On Saturday 14 May 2016 we’re going to dance all night long. We’d love to see you there.
For details on this event, click on the image to enlarge.
In early 2005, I was invited to write a new script for performance at The Wereld Muziek Theatre Festival. In 2006 KigeziNdoto, the product of three-months writing and rehearsal, toured Holland, Belgium and Italy; the show is a musical performance celebrating African heroes and providing an African perspective on Kenyan history.
KigeziNdoto: A Hook for Dreams is the second part of a trilogy, which includes The Voice of a Dream and They Call Me Wanjikũ. The performers examine the dreams of East Africans through music, dance and story, looking at pre- and post-colonial history and the lessons that might be learned today from our past.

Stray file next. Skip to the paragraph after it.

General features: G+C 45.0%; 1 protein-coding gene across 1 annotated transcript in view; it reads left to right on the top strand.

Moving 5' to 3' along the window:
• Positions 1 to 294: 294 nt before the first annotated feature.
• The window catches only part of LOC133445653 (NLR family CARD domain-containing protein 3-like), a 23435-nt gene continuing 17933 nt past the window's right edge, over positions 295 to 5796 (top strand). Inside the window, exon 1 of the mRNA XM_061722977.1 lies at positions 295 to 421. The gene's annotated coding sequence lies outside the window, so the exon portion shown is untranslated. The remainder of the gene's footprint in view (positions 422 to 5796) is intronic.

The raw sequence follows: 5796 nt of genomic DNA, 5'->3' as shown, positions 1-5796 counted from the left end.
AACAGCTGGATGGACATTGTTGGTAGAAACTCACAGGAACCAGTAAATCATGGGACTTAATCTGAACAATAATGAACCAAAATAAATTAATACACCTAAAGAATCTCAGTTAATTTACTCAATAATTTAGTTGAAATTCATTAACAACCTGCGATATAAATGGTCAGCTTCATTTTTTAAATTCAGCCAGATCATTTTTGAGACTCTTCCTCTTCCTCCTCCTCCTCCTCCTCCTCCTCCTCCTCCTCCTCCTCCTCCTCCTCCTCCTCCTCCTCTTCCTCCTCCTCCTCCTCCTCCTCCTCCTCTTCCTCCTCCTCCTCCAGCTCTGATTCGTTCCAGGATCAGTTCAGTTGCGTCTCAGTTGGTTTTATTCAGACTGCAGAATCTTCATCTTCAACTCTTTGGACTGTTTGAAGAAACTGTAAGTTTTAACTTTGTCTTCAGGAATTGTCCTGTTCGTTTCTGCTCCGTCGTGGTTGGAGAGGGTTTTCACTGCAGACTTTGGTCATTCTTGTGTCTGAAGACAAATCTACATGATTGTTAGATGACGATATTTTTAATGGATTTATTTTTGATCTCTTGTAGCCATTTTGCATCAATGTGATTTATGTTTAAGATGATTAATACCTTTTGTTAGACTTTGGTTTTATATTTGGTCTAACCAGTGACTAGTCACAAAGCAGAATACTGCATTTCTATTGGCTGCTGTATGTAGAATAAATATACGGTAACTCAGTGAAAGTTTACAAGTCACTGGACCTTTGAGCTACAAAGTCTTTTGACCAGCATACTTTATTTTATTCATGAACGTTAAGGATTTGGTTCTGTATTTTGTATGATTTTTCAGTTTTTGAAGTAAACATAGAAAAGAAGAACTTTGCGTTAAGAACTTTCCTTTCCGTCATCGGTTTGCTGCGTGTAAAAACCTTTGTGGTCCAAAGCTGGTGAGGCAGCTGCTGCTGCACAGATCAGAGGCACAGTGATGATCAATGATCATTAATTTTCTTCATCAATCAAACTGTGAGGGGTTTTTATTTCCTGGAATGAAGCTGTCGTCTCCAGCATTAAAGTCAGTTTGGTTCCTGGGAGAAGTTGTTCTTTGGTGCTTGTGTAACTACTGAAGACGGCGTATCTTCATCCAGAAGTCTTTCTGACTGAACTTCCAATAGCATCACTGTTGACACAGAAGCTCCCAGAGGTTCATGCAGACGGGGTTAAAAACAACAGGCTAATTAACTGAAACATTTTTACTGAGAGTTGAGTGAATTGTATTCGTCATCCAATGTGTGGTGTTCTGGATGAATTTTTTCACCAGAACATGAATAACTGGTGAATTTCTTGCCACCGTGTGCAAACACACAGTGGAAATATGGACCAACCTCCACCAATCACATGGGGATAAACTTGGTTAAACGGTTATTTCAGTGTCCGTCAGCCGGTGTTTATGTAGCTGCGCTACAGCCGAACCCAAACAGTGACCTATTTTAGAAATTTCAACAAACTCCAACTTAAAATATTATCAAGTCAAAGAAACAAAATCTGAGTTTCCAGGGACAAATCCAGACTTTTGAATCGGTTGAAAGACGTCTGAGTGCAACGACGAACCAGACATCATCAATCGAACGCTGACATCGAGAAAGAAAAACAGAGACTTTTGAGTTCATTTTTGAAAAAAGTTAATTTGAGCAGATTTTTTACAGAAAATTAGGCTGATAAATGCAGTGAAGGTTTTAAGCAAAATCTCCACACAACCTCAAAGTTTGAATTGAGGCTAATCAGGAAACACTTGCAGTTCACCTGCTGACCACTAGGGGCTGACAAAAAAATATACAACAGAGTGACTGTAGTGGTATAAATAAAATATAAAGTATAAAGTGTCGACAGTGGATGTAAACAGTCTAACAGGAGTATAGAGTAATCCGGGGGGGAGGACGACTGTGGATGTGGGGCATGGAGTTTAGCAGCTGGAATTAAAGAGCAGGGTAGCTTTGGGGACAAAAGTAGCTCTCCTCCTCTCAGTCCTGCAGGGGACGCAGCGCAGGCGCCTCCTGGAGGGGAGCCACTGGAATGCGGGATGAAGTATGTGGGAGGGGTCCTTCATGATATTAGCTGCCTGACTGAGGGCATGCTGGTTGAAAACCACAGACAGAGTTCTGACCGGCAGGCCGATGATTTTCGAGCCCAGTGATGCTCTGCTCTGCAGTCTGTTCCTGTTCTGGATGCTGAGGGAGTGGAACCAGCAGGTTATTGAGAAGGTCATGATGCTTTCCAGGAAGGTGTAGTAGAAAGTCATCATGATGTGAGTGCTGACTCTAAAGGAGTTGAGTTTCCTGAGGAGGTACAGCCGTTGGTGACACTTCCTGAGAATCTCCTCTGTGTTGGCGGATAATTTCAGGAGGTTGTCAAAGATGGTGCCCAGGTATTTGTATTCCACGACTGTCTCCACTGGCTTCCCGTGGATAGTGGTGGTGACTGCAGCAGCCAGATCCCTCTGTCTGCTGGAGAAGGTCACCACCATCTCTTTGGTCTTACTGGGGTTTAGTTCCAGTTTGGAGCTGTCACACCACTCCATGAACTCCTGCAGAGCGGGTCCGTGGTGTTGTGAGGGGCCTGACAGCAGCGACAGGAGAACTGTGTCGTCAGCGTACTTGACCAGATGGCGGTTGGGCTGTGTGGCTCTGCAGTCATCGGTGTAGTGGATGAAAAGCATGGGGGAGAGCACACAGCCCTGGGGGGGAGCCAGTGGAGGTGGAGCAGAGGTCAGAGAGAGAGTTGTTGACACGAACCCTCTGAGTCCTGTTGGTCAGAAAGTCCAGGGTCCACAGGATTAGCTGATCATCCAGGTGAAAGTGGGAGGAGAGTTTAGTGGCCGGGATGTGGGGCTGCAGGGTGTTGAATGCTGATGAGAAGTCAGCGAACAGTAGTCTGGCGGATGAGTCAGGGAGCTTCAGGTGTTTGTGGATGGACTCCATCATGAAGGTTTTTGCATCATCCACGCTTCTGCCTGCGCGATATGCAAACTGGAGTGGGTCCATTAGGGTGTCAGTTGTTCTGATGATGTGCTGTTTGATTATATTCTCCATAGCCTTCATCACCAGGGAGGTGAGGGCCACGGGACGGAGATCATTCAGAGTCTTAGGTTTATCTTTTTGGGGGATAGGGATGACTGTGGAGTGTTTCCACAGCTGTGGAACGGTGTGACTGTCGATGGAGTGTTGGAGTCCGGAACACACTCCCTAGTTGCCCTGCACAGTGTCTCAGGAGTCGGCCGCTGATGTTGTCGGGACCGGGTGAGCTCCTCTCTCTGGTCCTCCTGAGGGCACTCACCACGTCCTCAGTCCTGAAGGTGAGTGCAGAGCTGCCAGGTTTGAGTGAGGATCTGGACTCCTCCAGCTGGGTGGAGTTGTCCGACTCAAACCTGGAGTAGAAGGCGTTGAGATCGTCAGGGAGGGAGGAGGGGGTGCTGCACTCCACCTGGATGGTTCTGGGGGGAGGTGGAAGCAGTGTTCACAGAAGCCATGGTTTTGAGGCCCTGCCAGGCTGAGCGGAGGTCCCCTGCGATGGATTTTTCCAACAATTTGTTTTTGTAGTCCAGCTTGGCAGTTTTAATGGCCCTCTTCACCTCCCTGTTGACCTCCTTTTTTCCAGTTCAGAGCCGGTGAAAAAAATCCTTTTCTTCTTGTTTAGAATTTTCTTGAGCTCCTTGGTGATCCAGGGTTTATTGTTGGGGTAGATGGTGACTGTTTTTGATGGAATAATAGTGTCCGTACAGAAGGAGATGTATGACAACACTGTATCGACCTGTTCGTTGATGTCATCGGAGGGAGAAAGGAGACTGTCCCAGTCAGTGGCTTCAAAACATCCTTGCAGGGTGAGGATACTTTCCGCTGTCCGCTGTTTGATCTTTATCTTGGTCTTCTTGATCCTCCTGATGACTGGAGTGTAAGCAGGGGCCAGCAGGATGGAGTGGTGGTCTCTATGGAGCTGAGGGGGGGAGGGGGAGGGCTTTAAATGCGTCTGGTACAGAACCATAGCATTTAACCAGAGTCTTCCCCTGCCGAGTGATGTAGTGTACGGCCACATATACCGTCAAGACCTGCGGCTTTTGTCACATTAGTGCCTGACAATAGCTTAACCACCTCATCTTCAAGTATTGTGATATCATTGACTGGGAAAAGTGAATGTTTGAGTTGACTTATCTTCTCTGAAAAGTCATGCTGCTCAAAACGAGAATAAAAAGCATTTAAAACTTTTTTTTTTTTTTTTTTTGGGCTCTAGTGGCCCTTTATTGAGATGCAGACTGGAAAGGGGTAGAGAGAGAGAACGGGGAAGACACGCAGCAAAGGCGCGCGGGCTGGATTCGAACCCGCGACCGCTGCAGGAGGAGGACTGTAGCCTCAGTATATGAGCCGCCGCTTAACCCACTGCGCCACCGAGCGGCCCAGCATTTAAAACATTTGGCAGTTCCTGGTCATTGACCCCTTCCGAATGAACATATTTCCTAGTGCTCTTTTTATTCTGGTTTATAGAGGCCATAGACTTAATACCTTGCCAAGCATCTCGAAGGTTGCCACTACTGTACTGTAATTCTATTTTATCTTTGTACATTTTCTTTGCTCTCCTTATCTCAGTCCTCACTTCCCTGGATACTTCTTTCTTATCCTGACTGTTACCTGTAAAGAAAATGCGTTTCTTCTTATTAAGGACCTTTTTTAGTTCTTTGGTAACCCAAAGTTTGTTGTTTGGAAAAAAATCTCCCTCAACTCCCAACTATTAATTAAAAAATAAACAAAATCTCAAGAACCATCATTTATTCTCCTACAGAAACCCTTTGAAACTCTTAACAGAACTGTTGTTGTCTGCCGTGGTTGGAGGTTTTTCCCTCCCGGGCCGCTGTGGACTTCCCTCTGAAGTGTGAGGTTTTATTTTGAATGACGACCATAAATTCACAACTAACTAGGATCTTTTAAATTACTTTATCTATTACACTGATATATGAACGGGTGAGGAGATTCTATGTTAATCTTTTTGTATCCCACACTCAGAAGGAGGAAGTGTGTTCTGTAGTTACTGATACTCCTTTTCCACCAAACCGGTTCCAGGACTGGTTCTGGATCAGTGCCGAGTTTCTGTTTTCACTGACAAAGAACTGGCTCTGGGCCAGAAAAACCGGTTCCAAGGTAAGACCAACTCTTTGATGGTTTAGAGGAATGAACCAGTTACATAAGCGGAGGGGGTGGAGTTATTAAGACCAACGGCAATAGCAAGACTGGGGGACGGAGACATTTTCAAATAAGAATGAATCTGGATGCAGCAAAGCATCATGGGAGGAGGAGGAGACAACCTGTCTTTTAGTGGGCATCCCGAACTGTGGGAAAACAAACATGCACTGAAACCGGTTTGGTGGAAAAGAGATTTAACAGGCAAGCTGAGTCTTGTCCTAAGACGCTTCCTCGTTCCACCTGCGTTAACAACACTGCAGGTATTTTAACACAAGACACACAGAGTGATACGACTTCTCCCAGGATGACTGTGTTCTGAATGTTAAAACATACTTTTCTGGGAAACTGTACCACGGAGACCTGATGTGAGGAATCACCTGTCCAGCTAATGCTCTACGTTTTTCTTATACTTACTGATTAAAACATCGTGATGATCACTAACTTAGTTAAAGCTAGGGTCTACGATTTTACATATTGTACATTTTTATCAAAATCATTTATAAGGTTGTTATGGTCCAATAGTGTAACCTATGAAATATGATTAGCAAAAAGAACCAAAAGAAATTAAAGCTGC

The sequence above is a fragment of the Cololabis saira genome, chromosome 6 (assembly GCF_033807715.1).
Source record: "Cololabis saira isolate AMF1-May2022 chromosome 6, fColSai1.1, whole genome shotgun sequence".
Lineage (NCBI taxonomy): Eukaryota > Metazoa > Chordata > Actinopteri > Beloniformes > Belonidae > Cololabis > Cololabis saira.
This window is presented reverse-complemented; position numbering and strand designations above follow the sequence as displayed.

“THEY CALL ME WANJIKŨ” started out as a play about hierarchy and citizenship, and the place of women in Kenya. It seemed necessary to examine names and naming.
AFTER having to get my husband’s written permission to have our children included in my passport, I began to question what it means to be a female citizen of Kenya. Because it was bad enough that I wasn’t allowed to use my own words to prove that I was the mother of my children. According to the law, my husband, who wasn’t Kenyan, had more legal authority than I did. It alarmed me.